Historic Map - Milwaukee, WI - 1879

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Milwaukee, Wis. 1879. Beck & Pauli, lithographers.

Fascinating illustrated view of the city of Milwaukee, drawn by J. J. Stoner in 1879, reprint. While the region had been inhabited by Native Americans for thousands of years, the first European known to inhabit the area was French fur-trader Alexis Laframboise, in 1785, who established a trading post in the region. The city of Milwaukee can be traced back to a series of trading posts established by French fur-trader, Jacques Vieau, in 1795. Solomon Juneau purchased the trading post that Vieau had established at the mouth of the Milwaukee River in 1820.

During the 1830's, three settlements emerged around this portion of the river, one being a settlement called Juneautown, founded by Solomon Juneau and his new partner, Green Bay lawyer Morgan Martin, who purchased 160 acres of land between Lake Michigan and the Milwaukee River. Land west of the Milwaukee River was purchased by Byron Kilbourn, who founded the settlement of Kilbourntown. South of these two settlements, the town of Walker's Point was founded by George H. Walker in 1835. The three settlements engaged in fierce competition to attract residents and grow their towns. When the Wisconsin State Legislature ordered the construction of a bridge over the Milwaukee River in 1840, it was to Juneautown's advantage. In 1845, Byron Kilbourn destroyed a portion of the bridge. This began what is known as the "Milwaukee Bridge War" which resulted in the injury of several persons involved in skirmishes. On January 31, 1846 the three settlements merged into the incorporated city of Milwaukee, with Solomon Juneau elected mayor. The new city was now the largest in the territory, with a population of about 10,000.

Throughout the 1840's Wisconsin and Milwaukee specifically became the destination of many Germans who were fleeing the political upheaval in Germany and Austria, seeking the freedom and opportunities that were being presented in the newly settled area. Milwaukee had more German language newspapers than English language newspapers throughout the second half of the 19th century and into the 20th century. Polish immigrants also arrived in large numbers, settling mostly on Milwaukee's South Side. Along with these and other European immigrants, elements of European culture influenced the development of the city, as is evidenced in the variety of ethnic churches listed on the map. There were 138 taverns in Milwaukee as early as 1843, and by 1856, there were more than two dozen breweries in the city. Most breweries were German owned and operated, with names still remembered today such as Pabst, Blatz, Schlitz and Miller.

The map features an index of businesses and public buildings that are shown on the map.

Features numbered references to the following locations:

  1. Court House.
  2. City Hall.
  3. Post Office.
  4. All Saints Cathedral (Episcopal).
  5. Calvary Church (Presbyterian).
  6. Church of the Holy Name, Catholic.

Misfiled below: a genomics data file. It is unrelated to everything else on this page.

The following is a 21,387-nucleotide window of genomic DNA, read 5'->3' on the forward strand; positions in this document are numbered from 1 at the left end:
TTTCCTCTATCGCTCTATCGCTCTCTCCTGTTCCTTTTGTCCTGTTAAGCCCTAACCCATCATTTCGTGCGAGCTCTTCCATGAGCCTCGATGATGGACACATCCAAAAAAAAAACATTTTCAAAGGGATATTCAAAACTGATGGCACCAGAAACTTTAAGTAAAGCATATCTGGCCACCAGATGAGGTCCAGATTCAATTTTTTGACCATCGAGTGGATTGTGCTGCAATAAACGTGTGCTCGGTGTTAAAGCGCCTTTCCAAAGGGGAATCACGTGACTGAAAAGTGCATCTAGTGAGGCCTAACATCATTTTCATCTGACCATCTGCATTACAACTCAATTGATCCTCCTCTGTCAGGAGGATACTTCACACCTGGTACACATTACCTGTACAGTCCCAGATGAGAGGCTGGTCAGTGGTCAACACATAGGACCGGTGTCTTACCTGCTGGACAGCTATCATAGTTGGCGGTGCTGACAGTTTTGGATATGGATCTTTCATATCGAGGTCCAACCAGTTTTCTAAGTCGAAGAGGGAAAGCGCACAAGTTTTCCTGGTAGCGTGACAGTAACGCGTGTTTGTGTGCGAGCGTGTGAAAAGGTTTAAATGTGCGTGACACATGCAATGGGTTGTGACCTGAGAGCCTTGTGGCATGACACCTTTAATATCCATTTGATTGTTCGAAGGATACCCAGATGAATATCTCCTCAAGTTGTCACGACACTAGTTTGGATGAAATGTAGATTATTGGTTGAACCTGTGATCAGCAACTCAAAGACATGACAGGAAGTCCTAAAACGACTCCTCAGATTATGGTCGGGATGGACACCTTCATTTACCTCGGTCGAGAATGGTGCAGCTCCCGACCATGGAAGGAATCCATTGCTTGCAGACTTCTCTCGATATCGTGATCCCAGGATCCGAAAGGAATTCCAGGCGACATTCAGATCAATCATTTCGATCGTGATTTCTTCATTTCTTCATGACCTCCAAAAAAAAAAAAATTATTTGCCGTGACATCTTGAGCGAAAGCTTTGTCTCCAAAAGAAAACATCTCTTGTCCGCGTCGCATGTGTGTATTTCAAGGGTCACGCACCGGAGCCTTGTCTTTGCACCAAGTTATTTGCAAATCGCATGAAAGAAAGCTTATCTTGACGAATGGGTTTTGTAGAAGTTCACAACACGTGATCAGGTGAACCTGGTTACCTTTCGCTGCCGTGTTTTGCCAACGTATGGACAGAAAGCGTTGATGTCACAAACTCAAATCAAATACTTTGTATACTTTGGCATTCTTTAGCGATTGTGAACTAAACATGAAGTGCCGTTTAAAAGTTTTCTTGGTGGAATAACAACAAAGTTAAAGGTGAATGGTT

7. Congregational Church.
  8. 1st German M. E. Church.
  9. Hebrew Temple.
10. Immanuel Church, Presbyterian.
11. Methodist Episcopal Church.
12. Methodist Episcopal Church, Spring Street.
13. Plymouth Church, Congregational.
14. Polish Catholic Church.
15. Second Baptist Church.
16. St. Galls Church, Catholic.
17. St. James Church, Episcopal.
18. St. John's Cathedral, Catholic.
19. St. John's Church, Lutheran.
20. St. Mary's Church, Catholic.
21. St. Paul's Church, Episcopal.
22. St. Paul's Church, Lutheran.
23. St. Peter's Church, Catholic.
24. First Baptist Church.
25. Temple Emanu-El.
26. Trinity Church, German Lutheran.
27. Unitarian Church.
28. Welsh M. E. Church.
29. Zion Church Evangelical.
30. St. Francis Capuchin.
31. Trinity Church, Lutheran.
32. St. Matheus Church, Lutheran.
33. Emanuel Church, Lutheran.
34. First Dutch Reformed Church.
35. St. Joseph's Church, Catholic.
36. 10th District Primary School.
37. 10th District School.
38. North Side Turner Hall.
39. 9th District School.
40. Altpeter's Brewery.
41. 13th District School.
42. Jos. Shlitz Brewing Co.
43. Voechting & Shape.
44. 6th District School.
45. J. Obermann & Co.'s Brewery.
46. Milwaukee Brewing Association.
47. St. Johanna Church, Catholic.
48. Ph. Best Brewing Co.
49. 2nd District School.
50. 2nd District Primary School.
51. Wm. Gerlach Wisconsin Malt House.
52. Otto Zwietusch, Manufacturer of Mineral Water & Apparatus.
53. Bohemian Turner Hall.
54. Liedertafel Hall.
55. Second Ward School.
56. Brandt & Co., Foundry.
57. Liederkranz Hall.
58. Louis Liebscher, Brewer and Malster.
59. Wm. Willer, Sash, Door and Blind Factory.
60. A. Schoenleber, Furniture Factory.
61. Phoenix Mills, E. Sanderson & Co., Proprietors.
62. Oldenberg & Baltes, Furniture Manufacturers.
63. East Side Market Hall.
64. Valentine Blatz Brewing Company.
65. Borchert's Brewery.
66. St. Mary's Institute and Mother-House of the School-Sisters of Notre Dame.
67. German and English Academy.
68. Concordia Fire Insurance Company.
69. Germania Printing Office.
70. F. J. Dixon, Cash Grocer.
71. Louis Werrbach, Proprietor, Soda and Mineral Water Factory.
72. Dr. G. Williams' Medical & Surgical Institute.
73. H. Buestrin & Co., Builders and Contractors.
74. Fette, Meyer & Co., Coal Yard.
75.Grand Opera House.
76. High School.
77. Milwaukee College.
78. Orphans Asylum.
79. 7th District School.
80. 1st District School.
81. 3rd District School.
82. West Side Turner Hall.
83. 4th District School.


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